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Travel and culture

What to do on a day off at the Mystical Yoga Farm at Lake Atitlan

Home to volcanoes, rainforests, and ancient Mayan history, Lake Atitlán is the deepest lake in Central America, formed by a gigantic volcanic eruption that occurred during the Chocoyos Eruption! A mystical, freshwater lake in a massive volcanic crater… there’s a reason the Mystical Yoga Farm was built here (and why SYI was founded here!!) 

So, called by the majestic energy of this unique landscape, you’ve decided to do your 200-hour Yoga Teacher Training at The Mystical Yoga Farm.

Looking out over the lake, you’ll see tiny boats and fishermen on the water, drifting peacefully with huge volcanoes towering in the background. Rugged cliffs and lush greenery surround the lake, with tiny dwellings scattered amongst the jungle landscape. The mornings are sweet and peaceful, as the calls of the birds welcome in the new day, and the evenings are often misty, cool, and best spent sharing cacao and songs around the fire.

Now it’s your first day off, and you’re excited to branch away from the peaceful seclusion of the MYF and discover all the Lake has to offer (but only for the day – you’ll certainly be back in time for Juan and David’s divine dinner!) So, what is there to do on a day off at Lake Atitlan?

Check out this list of all the best things to do in Lake Atitlán, suggested to you from my personal experience!

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Here are 5 things you can easily do on a day off at Lake Atitlan:

  1. Visit San Marcos
  2. Visit all the local towns by boat and go Shopping 
  3. Hike San Pedro / Indians Nose
  4. Go Paddleboarding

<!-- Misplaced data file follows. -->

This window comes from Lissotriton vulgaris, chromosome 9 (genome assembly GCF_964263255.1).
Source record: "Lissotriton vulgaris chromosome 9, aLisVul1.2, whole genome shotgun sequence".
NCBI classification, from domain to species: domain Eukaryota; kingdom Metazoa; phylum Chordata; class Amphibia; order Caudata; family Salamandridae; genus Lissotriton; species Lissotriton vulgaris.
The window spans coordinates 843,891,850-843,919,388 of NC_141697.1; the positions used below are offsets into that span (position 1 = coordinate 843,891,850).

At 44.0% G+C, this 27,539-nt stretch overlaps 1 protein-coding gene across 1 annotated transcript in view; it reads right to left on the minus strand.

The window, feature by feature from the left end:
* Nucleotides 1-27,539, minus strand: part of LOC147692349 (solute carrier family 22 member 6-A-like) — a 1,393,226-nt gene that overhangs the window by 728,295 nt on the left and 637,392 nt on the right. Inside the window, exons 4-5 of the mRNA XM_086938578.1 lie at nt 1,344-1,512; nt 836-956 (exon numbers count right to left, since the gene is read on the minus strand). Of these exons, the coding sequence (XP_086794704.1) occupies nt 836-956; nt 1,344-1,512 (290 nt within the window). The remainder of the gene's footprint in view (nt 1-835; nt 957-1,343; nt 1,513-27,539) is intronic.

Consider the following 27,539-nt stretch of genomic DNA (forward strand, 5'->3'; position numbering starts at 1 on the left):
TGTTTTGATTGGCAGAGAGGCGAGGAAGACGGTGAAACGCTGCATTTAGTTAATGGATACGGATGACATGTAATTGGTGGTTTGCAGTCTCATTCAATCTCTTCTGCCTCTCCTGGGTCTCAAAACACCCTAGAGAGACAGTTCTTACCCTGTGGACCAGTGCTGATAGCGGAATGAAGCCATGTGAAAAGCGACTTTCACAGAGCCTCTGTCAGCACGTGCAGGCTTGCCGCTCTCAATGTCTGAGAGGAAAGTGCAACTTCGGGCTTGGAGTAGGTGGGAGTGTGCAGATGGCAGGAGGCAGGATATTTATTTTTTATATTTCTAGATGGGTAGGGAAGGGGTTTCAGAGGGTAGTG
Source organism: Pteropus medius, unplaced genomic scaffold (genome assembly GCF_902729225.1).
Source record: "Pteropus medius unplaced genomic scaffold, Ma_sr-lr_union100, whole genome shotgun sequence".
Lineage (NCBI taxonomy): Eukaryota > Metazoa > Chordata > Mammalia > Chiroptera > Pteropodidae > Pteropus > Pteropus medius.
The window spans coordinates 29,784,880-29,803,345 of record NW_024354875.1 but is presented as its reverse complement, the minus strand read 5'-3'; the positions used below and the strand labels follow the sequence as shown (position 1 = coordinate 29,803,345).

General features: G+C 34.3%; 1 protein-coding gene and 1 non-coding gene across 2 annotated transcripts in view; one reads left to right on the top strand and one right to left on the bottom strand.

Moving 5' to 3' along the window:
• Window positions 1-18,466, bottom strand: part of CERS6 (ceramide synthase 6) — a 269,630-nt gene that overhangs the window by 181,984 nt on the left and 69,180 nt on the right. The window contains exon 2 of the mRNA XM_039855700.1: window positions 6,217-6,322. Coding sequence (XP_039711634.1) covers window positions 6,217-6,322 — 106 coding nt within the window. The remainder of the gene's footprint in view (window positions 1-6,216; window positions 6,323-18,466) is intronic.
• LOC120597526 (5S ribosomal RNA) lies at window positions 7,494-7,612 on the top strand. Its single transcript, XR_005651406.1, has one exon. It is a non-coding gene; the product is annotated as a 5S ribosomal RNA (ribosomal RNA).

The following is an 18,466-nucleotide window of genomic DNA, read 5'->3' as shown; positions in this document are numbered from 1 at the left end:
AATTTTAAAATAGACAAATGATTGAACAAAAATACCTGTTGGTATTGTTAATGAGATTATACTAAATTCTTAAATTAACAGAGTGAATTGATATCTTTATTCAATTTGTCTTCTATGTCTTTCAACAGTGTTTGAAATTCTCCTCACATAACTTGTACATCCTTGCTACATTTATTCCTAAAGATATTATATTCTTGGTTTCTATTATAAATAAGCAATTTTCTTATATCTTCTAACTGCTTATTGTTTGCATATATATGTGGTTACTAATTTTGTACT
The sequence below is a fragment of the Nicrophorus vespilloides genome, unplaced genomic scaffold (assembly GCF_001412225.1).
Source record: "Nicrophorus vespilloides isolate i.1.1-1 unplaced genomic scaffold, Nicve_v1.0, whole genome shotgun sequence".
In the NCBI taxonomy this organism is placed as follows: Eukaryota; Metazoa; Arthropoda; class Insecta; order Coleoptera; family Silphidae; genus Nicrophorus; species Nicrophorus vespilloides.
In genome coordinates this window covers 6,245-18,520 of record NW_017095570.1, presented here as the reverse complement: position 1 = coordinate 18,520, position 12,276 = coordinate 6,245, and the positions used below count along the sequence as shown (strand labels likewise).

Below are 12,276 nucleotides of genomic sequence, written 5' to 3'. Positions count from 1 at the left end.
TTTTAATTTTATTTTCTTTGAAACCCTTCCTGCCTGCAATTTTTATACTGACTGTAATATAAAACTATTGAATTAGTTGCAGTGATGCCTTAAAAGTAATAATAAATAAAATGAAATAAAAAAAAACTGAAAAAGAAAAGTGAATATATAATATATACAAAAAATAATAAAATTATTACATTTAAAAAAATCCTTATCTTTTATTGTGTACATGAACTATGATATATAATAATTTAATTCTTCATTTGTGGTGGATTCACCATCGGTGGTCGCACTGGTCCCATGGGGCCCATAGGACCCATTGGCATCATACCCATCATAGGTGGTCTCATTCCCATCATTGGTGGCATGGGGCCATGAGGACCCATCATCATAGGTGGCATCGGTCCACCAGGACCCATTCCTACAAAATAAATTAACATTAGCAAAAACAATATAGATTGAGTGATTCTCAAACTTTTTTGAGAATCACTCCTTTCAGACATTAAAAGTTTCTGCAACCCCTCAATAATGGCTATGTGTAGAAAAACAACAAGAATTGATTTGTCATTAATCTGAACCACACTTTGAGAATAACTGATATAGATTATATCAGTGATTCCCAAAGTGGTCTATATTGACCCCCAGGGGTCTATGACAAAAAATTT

5. See the Quetzal

1. Visit San Marcos ~ Hippie Mecca of Central America

A Yoga Teacher Training at Lake Atitlan is not complete without a trek over to San Marcos. TONS of spiritual-seekers, expats, and yoga instructors have moved here to share their practice and meet a like-minded community. San Marcos is packed with retreat centers offering yoga and meditation. Stop in any cafe (we like Circles or The Hidden Garden) and you’re likely to see countless fliers for energy healing, aura readings, sound healing, traditional Mayan ceremonies, drum circles, guided meditations, lucid dreaming exercises, tribal and ecstatic dancing, massage therapies, Shamanic readings, psychic readings, and any other type of spiritual practice or activity you can think of… practice to your heart’s content! Feeling overwhelmed? I’d suggest coming over for an ecstatic dance, followed by a meal at Samsara. And don’t forget to save some $$ for the shops! Second-hand clothing and unique jewelry abound in San Marcos, and styles seen here can’t be found in any other town on the lake.

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2. Visit all the local towns by boat and go shopping 

Traversing from town to town by land would require arduous hikes up and over volcanoes. So, how do locals and visitors alike explore the many villages and towns of Atitlan? All over the lake, there are small boat taxis, known as “lanchas”, that travel across the lake to bring people to all the different towns. They are usually very cheap and you pay the drivers in cash. The Mystical Yoga Farm can provide you with a private boat driver or arrange rides for you. Once in town, you can bounce between towns by taking the public boat and enjoy the experience of riding with locals on their daily commute!